defunct = no longer in existence, no longer functioning, no longer living, no longer operating, no longer working correctly, not active, not in use and not expected to be in use again; dead, extinct; (in the context of capital punishment) the deceased, the person put to death by order of a court of law
dint = force, power (usually expressed in a phrase as “by dint of”, e.g. “by dint of hard work”); a dent, depression, or hollow in a surface; to mark a surface with dents, depressions, or hollows; (archaic) blow, stroke (especially one delivered in a fight with a weapon)
disappeared beyond human ken = died and went to a place beyond the limits of human knowledge and understanding, died and went to Heaven
the drop = (in the context of a hanging) the section on a gallows or scaffold through which the condemned person is dropped, usually through a trapdoor, or through two trapdoors joined in the middle and released with a bolt (the latter has been recommended, as the opening of two trapdoors enables a direct drop down, to allow the condemned’s neck to break easily, whereas a single trapdoor is likely to result in the fall of the body on a bit of an angle or direction, which can diminish the effectiveness of the jerk of the rope on the neck)
epigram = an amusing, concise, and witty expression (often satirical); a short saying or a brief poem which expresses an idea in an amusing, clever, funny, ingenious, or witty manner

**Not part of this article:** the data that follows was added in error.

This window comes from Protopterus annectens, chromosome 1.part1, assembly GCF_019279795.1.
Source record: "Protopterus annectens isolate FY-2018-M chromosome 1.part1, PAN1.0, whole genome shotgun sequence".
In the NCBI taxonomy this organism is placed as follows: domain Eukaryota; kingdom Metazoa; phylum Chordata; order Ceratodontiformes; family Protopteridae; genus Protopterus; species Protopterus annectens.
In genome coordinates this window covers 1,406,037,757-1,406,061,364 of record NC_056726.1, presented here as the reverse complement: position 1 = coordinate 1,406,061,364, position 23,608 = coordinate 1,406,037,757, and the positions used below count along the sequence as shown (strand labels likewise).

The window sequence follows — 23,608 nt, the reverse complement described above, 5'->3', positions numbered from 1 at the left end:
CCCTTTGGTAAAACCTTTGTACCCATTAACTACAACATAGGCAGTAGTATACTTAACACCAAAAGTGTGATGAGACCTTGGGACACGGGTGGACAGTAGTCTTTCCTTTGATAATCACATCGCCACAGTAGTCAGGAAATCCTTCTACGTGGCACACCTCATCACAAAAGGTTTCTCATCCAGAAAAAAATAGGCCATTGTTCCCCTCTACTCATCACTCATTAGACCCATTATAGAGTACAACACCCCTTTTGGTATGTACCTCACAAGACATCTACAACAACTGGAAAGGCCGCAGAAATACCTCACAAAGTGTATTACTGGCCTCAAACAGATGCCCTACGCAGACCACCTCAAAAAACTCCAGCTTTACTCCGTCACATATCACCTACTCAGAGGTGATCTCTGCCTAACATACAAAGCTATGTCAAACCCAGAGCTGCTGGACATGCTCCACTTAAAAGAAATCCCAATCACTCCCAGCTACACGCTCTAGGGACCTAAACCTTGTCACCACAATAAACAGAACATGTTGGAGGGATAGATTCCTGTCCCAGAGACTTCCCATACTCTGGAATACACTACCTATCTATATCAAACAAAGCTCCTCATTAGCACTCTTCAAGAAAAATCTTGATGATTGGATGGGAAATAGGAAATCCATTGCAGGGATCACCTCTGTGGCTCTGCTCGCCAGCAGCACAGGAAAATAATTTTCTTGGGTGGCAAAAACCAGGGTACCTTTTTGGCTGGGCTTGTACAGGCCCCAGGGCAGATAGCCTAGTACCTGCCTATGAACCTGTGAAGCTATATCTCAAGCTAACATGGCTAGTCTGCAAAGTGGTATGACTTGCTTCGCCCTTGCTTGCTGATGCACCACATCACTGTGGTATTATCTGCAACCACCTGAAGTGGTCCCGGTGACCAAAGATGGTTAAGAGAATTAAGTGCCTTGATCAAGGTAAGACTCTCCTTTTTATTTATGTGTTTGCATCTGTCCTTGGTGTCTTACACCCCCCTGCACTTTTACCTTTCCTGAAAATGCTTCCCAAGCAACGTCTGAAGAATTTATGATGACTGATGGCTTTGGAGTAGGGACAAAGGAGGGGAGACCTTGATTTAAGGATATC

expiate = to make amends, to make reparation, to atone; to pay the penalty for a wrongdoing, to accept punishment or to punish oneself in order to cleanse, extinguish, or relieve one’s guilt or seek redemption; to purify with religious or sacred rites; (archaic) bring to an end, to finish, to wind up
gaol = an alternative spelling of “jail” (prison)
ken = knowledge, perception, understanding (also means “know”, particularly as used in Scotland)
malefactor = someone who breaks the law, a criminal; someone whose behavior is evil or wrong; someone who maltreats, harms, or does ill against someone else
maudlin = excessively affectionate, emotional, or sentimental in an effusive, foolish, silly, or tearful manner, especially after having drunk a significant quantity of alcoholic beverages; excessively overwrought, self-pitying, or feeling sad and sorry for oneself, especially during a period of drunkenness